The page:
Takes are kind of the same way. What I did was – and what we all did, as a group – was say, this is what we’re looking for… a snapshot of what we’re interested in at the moment, and not worrying about whether it’s able to stand the test of time. Just finding a way to keep working and enjoy the moment. Be present in the moment, and not worry about what you worried about yesterday. Try to anticipate what you might want tomorrow.
And that is a matter of relaxing, I think, just releasing control. Not worrying about trying to cover every eventuality from what people would want from a take. It has a human quality to it, it moves me in a way, it has an emotional resonance, and it also has it’s human fallibility sometimes. I like mistakes in takes, so long as they don’t take you out of the field, I think. And so all that, you’re balancing all those desires into one take.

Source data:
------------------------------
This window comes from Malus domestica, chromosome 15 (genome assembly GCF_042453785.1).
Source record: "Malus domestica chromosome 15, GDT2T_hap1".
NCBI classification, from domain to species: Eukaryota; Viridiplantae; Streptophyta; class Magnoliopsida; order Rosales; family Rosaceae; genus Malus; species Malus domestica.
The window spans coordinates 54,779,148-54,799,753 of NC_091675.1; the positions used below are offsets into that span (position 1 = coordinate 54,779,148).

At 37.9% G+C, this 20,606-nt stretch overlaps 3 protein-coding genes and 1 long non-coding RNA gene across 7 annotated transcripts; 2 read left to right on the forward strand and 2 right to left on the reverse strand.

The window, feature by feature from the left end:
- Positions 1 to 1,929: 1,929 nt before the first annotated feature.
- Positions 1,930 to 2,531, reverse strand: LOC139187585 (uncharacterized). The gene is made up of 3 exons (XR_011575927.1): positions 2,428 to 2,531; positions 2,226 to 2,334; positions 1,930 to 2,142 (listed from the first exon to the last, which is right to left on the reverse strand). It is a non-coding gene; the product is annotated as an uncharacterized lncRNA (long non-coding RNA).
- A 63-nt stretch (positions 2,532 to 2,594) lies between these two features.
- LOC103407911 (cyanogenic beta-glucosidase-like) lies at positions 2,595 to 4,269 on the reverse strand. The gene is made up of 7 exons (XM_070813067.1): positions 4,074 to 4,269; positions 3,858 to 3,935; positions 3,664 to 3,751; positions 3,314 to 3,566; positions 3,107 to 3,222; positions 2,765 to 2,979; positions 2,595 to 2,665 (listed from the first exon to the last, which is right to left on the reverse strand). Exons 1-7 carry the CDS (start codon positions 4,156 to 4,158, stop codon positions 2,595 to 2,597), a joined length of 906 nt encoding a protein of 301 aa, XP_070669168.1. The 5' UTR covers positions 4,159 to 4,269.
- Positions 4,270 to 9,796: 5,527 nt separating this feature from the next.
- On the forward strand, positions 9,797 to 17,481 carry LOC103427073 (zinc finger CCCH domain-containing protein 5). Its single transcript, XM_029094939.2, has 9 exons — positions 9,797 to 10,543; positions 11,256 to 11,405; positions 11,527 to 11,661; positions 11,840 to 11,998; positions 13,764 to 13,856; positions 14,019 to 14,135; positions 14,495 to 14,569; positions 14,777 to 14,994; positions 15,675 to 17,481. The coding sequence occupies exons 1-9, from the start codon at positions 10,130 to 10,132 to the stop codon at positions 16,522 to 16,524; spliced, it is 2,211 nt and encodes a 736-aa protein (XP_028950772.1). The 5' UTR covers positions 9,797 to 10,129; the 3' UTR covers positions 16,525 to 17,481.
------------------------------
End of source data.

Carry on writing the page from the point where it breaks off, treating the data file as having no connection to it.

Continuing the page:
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How fresh was this material? Did you dip into those archives, or work with a blank slate?
I’m writing all the time. But most of these songs are newer. In fact, I tried to record some older songs, and we had takes of them but they didn’t really fit in the bunch. With these, some were older than others, but they’ve all been written since the last Iron & Wine record… which is usually not the case – usually there’s some old songs in the bunch. But these are all newer.